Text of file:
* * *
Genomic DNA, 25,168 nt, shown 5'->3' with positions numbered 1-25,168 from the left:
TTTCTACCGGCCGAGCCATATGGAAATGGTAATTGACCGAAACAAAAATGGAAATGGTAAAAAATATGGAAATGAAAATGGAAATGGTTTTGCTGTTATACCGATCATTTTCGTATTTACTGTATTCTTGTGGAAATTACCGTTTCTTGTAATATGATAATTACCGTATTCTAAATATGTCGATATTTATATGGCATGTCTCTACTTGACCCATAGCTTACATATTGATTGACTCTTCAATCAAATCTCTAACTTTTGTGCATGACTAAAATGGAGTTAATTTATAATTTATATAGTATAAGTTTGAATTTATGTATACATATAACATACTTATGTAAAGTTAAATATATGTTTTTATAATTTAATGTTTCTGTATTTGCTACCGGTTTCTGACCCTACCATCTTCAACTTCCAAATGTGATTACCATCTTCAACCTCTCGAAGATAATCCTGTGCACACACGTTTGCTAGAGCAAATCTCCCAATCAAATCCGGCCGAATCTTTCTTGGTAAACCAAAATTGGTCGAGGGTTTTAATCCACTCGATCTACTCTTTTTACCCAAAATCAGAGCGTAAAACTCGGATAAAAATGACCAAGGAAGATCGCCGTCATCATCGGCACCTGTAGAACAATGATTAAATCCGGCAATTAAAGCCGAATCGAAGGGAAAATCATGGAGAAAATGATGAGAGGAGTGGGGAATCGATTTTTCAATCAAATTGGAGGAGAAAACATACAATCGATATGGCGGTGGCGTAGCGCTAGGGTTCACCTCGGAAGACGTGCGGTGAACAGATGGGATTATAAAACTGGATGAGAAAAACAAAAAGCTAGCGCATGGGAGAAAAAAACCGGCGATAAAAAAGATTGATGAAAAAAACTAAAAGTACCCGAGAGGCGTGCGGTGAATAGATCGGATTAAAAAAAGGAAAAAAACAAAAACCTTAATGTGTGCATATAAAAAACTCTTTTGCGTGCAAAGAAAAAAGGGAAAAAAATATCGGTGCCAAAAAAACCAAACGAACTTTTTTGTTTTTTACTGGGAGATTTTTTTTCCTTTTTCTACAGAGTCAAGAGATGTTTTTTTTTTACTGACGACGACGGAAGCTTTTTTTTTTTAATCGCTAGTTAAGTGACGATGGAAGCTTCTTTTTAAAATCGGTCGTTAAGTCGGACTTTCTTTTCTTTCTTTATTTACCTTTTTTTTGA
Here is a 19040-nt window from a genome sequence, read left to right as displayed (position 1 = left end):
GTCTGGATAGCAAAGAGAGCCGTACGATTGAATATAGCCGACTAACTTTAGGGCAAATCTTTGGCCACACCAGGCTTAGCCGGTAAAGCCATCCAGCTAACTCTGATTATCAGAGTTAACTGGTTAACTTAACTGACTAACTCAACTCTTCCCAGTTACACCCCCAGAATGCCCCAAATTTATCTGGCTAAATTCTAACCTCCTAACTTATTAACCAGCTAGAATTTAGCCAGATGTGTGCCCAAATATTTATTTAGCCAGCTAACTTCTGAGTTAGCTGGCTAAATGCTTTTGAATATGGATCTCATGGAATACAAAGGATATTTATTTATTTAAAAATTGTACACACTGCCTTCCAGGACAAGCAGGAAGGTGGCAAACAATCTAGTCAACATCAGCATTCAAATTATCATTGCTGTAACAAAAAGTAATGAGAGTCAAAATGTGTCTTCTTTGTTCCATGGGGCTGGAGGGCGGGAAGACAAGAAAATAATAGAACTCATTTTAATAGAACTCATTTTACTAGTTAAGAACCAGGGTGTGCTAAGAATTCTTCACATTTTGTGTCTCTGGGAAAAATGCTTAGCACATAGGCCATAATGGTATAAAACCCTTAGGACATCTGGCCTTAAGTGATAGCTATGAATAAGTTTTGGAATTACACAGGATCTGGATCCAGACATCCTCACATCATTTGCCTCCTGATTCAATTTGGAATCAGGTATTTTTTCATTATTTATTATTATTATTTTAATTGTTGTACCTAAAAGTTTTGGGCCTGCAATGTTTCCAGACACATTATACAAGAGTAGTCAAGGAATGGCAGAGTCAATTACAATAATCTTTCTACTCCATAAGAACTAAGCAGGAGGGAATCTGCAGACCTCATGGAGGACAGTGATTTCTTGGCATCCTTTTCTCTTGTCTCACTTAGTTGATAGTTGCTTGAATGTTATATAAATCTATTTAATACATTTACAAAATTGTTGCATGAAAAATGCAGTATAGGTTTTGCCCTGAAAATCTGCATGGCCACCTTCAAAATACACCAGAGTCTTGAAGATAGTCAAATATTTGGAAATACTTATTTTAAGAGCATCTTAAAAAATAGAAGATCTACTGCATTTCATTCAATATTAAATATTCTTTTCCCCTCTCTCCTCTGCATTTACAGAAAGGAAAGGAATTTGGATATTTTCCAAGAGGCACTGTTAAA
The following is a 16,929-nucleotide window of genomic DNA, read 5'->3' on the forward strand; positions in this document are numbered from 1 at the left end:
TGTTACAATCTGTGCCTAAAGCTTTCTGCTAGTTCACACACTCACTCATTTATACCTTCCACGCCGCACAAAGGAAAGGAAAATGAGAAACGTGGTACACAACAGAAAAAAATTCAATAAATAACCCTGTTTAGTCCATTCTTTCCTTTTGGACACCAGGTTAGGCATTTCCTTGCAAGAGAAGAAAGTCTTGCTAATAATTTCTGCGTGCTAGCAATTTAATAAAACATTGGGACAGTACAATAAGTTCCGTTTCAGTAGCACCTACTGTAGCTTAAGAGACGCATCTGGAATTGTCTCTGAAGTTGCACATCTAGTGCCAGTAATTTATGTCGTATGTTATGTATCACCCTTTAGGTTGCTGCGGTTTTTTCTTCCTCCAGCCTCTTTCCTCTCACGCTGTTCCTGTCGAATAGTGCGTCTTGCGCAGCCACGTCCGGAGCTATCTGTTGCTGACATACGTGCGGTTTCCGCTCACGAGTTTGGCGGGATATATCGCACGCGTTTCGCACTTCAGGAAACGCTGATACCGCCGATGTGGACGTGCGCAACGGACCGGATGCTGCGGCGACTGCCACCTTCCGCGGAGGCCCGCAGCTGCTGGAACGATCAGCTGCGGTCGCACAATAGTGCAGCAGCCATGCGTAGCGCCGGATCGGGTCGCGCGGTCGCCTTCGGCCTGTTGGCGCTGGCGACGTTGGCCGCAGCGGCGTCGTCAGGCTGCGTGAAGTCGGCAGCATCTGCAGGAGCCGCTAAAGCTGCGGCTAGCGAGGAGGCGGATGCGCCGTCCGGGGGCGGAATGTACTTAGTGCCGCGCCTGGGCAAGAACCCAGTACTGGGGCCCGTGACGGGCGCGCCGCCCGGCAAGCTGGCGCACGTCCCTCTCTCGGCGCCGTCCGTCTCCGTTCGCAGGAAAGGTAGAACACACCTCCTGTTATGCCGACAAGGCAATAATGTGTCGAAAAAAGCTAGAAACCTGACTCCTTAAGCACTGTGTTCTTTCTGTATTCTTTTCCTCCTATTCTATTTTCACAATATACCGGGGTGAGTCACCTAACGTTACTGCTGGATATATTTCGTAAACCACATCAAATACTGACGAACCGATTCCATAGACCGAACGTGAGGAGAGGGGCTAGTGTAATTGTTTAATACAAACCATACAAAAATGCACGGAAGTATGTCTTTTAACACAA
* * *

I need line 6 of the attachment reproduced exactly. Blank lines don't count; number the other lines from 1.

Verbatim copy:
TGTTACAATCTGTGCCTAAAGCTTTCTGCTAGTTCACACACTCACTCATTTATACCTTCCACGCCGCACAAAGGAAAGGAAAATGAGAAACGTGGTACACAACAGAAAAAAATTCAATAAATAACCCTGTTTAGTCCATTCTTTCCTTTTGGACACCAGGTTAGGCATTTCCTTGCAAGAGAAGAAAGTCTTGCTAATAATTTCTGCGTGCTAGCAATTTAATAAAACATTGGGACAGTACAATAAGTTCCGTTTCAGTAGCACCTACTGTAGCTTAAGAGACGCATCTGGAATTGTCTCTGAAGTTGCACATCTAGTGCCAGTAATTTATGTCGTATGTTATGTATCACCCTTTAGGTTGCTGCGGTTTTTTCTTCCTCCAGCCTCTTTCCTCTCACGCTGTTCCTGTCGAATAGTGCGTCTTGCGCAGCCACGTCCGGAGCTATCTGTTGCTGACATACGTGCGGTTTCCGCTCACGAGTTTGGCGGGATATATCGCACGCGTTTCGCACTTCAGGAAACGCTGATACCGCCGATGTGGACGTGCGCAACGGACCGGATGCTGCGGCGACTGCCACCTTCCGCGGAGGCCCGCAGCTGCTGGAACGATCAGCTGCGGTCGCACAATAGTGCAGCAGCCATGCGTAGCGCCGGATCGGGTCGCGCGGTCGCCTTCGGCCTGTTGGCGCTGGCGACGTTGGCCGCAGCGGCGTCGTCAGGCTGCGTGAAGTCGGCAGCATCTGCAGGAGCCGCTAAAGCTGCGGCTAGCGAGGAGGCGGATGCGCCGTCCGGGGGCGGAATGTACTTAGTGCCGCGCCTGGGCAAGAACCCAGTACTGGGGCCCGTGACGGGCGCGCCGCCCGGCAAGCTGGCGCACGTCCCTCTCTCGGCGCCGTCCGTCTCCGTTCGCAGGAAAGGTAGAACACACCTCCTGTTATGCCGACAAGGCAATAATGTGTCGAAAAAAGCTAGAAACCTGACTCCTTAAGCACTGTGTTCTTTCTGTATTCTTTTCCTCCTATTCTATTTTCACAATATACCGGGGTGAGTCACCTAACGTTACTGCTGGATATATTTCGTAAACCACATCAAATACTGACGAACCGATTCCATAGACCGAACGTGAGGAGAGGGGCTAGTGTAATTGTTTAATACAAACCATACAAAAATGCACGGAAGTATGTCTTTTAACACAA